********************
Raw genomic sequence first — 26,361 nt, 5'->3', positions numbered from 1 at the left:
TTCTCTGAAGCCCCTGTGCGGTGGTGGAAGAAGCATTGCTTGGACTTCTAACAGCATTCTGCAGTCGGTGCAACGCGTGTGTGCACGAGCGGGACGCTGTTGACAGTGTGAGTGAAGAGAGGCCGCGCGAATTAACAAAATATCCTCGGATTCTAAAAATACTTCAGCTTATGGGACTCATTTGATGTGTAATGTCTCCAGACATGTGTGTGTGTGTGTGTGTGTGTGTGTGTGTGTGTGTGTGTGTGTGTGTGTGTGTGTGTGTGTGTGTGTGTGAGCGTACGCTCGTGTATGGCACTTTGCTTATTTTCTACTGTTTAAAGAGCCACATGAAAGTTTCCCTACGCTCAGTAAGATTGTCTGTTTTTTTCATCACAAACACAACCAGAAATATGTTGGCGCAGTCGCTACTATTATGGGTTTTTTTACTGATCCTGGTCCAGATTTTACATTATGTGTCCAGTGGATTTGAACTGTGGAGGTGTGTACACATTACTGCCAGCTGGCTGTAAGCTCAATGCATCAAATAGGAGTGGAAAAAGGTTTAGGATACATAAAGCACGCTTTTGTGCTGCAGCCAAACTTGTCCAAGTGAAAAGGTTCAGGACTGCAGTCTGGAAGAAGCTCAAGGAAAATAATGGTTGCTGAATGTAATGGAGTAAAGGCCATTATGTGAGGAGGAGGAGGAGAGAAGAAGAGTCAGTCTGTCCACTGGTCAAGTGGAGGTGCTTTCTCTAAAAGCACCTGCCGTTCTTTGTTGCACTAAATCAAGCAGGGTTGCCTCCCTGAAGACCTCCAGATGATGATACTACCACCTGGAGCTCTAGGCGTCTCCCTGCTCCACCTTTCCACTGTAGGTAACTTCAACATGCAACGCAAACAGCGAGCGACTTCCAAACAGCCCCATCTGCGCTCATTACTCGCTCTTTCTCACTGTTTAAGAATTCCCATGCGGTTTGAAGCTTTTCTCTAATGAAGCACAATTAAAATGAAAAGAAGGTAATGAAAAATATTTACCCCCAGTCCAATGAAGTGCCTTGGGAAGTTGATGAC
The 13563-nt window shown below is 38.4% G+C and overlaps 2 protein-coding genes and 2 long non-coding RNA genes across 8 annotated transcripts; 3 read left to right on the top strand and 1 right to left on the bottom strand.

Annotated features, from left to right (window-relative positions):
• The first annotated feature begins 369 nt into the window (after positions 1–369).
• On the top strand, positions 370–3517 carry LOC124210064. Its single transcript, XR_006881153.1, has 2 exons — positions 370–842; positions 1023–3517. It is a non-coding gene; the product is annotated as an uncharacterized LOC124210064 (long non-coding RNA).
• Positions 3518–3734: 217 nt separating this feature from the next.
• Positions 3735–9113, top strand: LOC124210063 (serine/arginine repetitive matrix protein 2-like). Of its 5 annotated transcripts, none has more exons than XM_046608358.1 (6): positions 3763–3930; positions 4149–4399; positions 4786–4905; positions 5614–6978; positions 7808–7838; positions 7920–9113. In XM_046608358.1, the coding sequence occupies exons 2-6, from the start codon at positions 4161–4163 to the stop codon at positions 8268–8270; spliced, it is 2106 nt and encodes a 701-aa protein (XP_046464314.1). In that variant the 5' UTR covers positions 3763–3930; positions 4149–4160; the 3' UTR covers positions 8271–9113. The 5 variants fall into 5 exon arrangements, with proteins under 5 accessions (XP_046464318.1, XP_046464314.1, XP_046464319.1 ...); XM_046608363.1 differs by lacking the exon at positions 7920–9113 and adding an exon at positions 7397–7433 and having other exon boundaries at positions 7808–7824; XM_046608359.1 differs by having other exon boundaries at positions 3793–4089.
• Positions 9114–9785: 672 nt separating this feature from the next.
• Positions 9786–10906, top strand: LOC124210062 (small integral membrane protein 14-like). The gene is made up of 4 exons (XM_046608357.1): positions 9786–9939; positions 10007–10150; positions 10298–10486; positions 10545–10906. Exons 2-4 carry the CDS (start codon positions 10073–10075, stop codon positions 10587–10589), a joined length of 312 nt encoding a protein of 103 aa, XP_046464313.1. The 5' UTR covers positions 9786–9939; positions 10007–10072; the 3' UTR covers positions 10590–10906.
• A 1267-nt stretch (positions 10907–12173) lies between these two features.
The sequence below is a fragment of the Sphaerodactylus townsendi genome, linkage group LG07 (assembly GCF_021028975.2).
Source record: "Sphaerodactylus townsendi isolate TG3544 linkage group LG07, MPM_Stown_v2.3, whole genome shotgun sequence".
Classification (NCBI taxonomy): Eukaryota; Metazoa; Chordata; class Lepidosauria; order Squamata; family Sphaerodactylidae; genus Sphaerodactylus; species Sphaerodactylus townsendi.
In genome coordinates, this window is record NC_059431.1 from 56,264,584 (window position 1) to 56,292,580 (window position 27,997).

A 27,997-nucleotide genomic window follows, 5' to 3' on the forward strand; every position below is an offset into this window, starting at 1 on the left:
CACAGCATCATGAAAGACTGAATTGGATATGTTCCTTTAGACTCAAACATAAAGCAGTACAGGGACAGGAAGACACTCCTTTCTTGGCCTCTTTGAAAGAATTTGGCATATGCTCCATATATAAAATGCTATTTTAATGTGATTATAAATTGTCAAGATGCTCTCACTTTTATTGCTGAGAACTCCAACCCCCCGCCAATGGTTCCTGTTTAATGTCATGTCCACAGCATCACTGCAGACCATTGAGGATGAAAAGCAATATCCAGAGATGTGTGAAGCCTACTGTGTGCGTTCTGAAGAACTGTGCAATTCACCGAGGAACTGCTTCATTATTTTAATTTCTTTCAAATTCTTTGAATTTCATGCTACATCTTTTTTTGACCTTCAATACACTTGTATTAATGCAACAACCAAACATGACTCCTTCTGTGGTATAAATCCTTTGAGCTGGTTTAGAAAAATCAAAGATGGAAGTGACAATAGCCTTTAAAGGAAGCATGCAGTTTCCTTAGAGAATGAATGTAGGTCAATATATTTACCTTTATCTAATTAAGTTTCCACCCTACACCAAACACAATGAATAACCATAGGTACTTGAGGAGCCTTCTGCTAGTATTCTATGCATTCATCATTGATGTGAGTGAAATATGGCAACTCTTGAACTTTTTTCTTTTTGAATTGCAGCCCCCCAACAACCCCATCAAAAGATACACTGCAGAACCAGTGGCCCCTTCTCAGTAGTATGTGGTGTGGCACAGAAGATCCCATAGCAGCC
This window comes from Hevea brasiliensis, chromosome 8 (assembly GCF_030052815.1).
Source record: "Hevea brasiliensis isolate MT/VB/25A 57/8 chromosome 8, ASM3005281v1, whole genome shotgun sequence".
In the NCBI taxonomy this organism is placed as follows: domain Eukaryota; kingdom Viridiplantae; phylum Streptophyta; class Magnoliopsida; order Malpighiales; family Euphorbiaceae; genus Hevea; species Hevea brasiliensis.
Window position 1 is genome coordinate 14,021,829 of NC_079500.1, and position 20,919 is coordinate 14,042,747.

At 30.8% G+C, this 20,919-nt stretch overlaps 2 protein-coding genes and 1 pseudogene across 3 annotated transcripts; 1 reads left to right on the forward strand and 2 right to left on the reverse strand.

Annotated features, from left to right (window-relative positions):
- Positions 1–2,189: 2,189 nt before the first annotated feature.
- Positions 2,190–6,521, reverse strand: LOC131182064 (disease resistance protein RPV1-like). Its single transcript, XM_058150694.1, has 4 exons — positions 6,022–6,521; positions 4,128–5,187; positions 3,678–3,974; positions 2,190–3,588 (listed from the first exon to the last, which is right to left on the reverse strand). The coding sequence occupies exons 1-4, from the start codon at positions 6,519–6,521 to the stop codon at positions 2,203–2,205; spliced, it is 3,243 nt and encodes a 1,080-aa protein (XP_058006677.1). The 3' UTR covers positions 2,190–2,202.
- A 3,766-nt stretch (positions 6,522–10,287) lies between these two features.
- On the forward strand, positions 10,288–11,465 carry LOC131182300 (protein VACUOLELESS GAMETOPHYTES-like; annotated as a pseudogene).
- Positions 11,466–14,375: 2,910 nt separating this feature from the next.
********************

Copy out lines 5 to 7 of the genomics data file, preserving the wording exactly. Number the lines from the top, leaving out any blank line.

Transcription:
• The first annotated feature begins 369 nt into the window (after positions 1–369).
• On the top strand, positions 370–3517 carry LOC124210064. Its single transcript, XR_006881153.1, has 2 exons — positions 370–842; positions 1023–3517. It is a non-coding gene; the product is annotated as an uncharacterized LOC124210064 (long non-coding RNA).
• Positions 3518–3734: 217 nt separating this feature from the next.